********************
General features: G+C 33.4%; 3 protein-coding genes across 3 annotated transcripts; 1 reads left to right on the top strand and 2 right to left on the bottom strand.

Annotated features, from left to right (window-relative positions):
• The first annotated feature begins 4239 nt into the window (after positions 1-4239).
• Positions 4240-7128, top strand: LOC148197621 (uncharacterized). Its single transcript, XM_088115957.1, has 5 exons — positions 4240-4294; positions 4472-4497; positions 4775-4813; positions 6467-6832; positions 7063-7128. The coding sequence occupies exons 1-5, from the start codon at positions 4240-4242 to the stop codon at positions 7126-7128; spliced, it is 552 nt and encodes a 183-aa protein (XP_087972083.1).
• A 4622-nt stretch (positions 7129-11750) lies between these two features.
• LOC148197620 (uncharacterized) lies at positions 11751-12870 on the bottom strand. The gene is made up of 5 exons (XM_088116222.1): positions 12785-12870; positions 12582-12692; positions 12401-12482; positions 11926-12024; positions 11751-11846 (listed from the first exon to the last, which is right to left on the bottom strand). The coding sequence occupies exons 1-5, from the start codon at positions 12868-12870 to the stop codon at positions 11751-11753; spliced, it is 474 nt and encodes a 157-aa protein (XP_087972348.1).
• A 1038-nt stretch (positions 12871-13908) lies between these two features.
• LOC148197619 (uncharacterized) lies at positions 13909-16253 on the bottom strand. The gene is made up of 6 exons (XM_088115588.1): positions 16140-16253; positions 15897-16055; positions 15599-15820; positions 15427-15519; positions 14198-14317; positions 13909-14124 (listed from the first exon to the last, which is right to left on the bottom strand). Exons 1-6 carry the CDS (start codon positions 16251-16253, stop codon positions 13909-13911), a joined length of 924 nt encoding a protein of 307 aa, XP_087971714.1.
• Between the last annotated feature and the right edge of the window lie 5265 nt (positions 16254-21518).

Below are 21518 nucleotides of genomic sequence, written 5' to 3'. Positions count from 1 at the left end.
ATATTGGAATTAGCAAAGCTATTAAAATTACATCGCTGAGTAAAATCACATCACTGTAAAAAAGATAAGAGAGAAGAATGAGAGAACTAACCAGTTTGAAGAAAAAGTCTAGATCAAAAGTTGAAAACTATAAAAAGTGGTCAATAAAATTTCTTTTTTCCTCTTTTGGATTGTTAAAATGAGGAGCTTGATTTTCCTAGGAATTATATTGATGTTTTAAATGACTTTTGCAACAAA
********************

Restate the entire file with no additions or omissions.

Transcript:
General features: G+C 33.4%; 3 protein-coding genes across 3 annotated transcripts; 1 reads left to right on the top strand and 2 right to left on the bottom strand.

Annotated features, from left to right (window-relative positions):
• The first annotated feature begins 4239 nt into the window (after positions 1-4239).
• Positions 4240-7128, top strand: LOC148197621 (uncharacterized). Its single transcript, XM_088115957.1, has 5 exons — positions 4240-4294; positions 4472-4497; positions 4775-4813; positions 6467-6832; positions 7063-7128. The coding sequence occupies exons 1-5, from the start codon at positions 4240-4242 to the stop codon at positions 7126-7128; spliced, it is 552 nt and encodes a 183-aa protein (XP_087972083.1).
• A 4622-nt stretch (positions 7129-11750) lies between these two features.
• LOC148197620 (uncharacterized) lies at positions 11751-12870 on the bottom strand. The gene is made up of 5 exons (XM_088116222.1): positions 12785-12870; positions 12582-12692; positions 12401-12482; positions 11926-12024; positions 11751-11846 (listed from the first exon to the last, which is right to left on the bottom strand). The coding sequence occupies exons 1-5, from the start codon at positions 12868-12870 to the stop codon at positions 11751-11753; spliced, it is 474 nt and encodes a 157-aa protein (XP_087972348.1).
• A 1038-nt stretch (positions 12871-13908) lies between these two features.
• LOC148197619 (uncharacterized) lies at positions 13909-16253 on the bottom strand. The gene is made up of 6 exons (XM_088115588.1): positions 16140-16253; positions 15897-16055; positions 15599-15820; positions 15427-15519; positions 14198-14317; positions 13909-14124 (listed from the first exon to the last, which is right to left on the bottom strand). Exons 1-6 carry the CDS (start codon positions 16251-16253, stop codon positions 13909-13911), a joined length of 924 nt encoding a protein of 307 aa, XP_087971714.1.
• Between the last annotated feature and the right edge of the window lie 5265 nt (positions 16254-21518).

Below are 21518 nucleotides of genomic sequence, written 5' to 3'. Positions count from 1 at the left end.
ATATTGGAATTAGCAAAGCTATTAAAATTACATCGCTGAGTAAAATCACATCACTGTAAAAAAGATAAGAGAGAAGAATGAGAGAACTAACCAGTTTGAAGAAAAAGTCTAGATCAAAAGTTGAAAACTATAAAAAGTGGTCAATAAAATTTCTTTTTTCCTCTTTTGGATTGTTAAAATGAGGAGCTTGATTTTCCTAGGAATTATATTGATGTTTTAAATGACTTTTGCAACAAA